DENVER — Employees at a normal workplace do not get to vote on whether they can work from home.
Colorado lawmakers do, and Wednesday, the vote turned into a battle between legislators with pre-existing conditions and another who suggested they should just stay home.
So, what lessons can other Coloradans learn from the situation at the capitol that they can take to their own workplace?
AT THE CAPITOL
For hours on Wednesday morning, both chambers of the Colorado legislature debated whether to allow remote participation.
"It's a shame that I had to drive across town, against my doctor's orders, to be here, to speak up and ask for some compassion,” State Rep. Jovan Melton (D-Aurora) said through a mask to his colleagues as he explained he recently suffered acute heart failure. “I should not be here. My doctor has told me, ‘Do not go to work.’”
Melton came to the capitol after State Rep. Richard Holtorf (R-Akron) characterized absent members as “AWOL” (absent without leave) at the start of the day.
"The message I bring today is that I refuse to live in fear,” Holtorf said to his colleagues, also through a mask. “Yes, we have a pandemic. Yes, we are at war with an insidious virus, but I refuse to live in fear.”
Some changes were made to the capitol before lawmakers returned the day prior, but while partitions between desks were officially installed, temperature checks and questions about symptoms are optional to enter.
As the debate went on about how this legislative session might work, Democrats talked about health concerns and being the voice of their voters. Republicans spoke about taking risks and being the voice of their voters.
That decision wasn’t made, however, before State Sen. Vicki Marble (R-Fort Collins) suggested that lawmakers who are uncomfortable should perhaps opt not to work at the capitol.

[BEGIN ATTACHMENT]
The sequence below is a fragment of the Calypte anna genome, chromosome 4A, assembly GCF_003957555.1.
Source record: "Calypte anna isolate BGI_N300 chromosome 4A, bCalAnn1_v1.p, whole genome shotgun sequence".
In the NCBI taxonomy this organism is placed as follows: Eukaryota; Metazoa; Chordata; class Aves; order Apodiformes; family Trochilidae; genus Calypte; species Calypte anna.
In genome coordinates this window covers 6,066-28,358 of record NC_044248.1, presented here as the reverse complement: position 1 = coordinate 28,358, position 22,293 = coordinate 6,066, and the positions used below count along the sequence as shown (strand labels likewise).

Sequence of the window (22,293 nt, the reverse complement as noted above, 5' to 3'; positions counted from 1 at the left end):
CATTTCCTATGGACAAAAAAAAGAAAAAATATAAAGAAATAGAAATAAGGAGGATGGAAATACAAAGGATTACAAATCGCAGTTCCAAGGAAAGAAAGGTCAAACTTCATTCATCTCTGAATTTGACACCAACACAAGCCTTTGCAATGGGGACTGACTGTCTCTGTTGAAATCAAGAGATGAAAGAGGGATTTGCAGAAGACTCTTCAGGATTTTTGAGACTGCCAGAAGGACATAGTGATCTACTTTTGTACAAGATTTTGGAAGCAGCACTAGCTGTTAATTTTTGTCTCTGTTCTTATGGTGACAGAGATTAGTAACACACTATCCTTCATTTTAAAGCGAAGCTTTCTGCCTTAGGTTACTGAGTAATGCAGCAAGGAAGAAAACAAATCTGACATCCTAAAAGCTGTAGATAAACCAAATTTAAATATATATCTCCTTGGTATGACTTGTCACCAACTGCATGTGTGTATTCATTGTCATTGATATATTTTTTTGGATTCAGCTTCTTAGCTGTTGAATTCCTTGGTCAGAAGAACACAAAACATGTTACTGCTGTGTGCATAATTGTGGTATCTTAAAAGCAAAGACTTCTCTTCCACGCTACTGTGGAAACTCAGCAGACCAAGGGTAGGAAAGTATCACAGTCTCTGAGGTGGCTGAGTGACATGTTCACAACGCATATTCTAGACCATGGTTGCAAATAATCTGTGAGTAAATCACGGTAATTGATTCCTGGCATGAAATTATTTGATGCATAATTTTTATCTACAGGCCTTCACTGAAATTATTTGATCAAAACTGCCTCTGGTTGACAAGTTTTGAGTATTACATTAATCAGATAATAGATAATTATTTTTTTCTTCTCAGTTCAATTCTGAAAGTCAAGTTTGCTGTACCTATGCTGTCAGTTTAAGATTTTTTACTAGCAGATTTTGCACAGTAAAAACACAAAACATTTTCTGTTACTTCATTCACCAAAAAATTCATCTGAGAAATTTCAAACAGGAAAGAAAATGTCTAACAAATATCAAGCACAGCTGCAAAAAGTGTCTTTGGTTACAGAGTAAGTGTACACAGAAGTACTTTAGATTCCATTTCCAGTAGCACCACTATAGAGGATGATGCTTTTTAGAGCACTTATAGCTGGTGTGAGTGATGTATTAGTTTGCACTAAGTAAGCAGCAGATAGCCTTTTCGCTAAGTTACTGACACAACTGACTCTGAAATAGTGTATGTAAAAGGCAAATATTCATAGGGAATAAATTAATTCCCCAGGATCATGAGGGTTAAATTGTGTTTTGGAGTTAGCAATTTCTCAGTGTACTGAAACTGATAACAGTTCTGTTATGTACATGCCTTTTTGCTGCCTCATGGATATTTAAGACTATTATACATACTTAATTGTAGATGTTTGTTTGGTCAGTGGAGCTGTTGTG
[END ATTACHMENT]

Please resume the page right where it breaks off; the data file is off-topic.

"If you are that afraid, maybe you should think about getting somebody here who's not and who can show up,” she said without a mask. "I feel safer here than I feel anywhere, and you know what? I go to Walmart. And you know what? I don't wipe down that cart every time I take it out. I put my hands on, shove it through and I'm going shoulder-to-shoulder with people in the aisles, even though Walmart has taken precautions to say, you go this way down that aisle and that way down that aisle -- people just aren't ready to accept that.”
AT YOUR BUSINESS
The capitol debate lends itself to a bigger discussion about the workplace.
What if you're required to show up in person with non-mask wearing co-workers and that makes you uncomfortable? There is not a one-size-fits-all answer. At private businesses, people do not necessarily have to wear masks in offices.
However, depending on the scenario or concerns a person has, the health department could get involved.
"If the setting is clearly in violation of public health orders or, frankly, if the person is not sure, we're happy to receive phone calls,” said Dr. John Douglas, the director of the Tri-County Health Department. "If you're working in an office setting, the requirements are different. There's encouragement for social distancing and encouragement, but not requirements, for face masking."
Consider the capitol again. Denver currently requires masks indoors, so a member of the general public who goes inside the capitol, which is located in Denver, must wear masks. However, the House and Senate decide on the rules for the House and Senate, and Denver rules don't necessarily apply.
The House was not requiring masks, but the Senate was.
Lorrie Rae with Employers Council helps guide businesses through the uncertain future of social distancing and employee rights. She suggests speaking with a human resources department if you feel uncomfortable about your situation.
“If you don't understand why that employee is not comfortable, and you're not talking to that employee about that, and they have some sort of medical condition that you're not aware of, then yes, you could be in violation,” she said.
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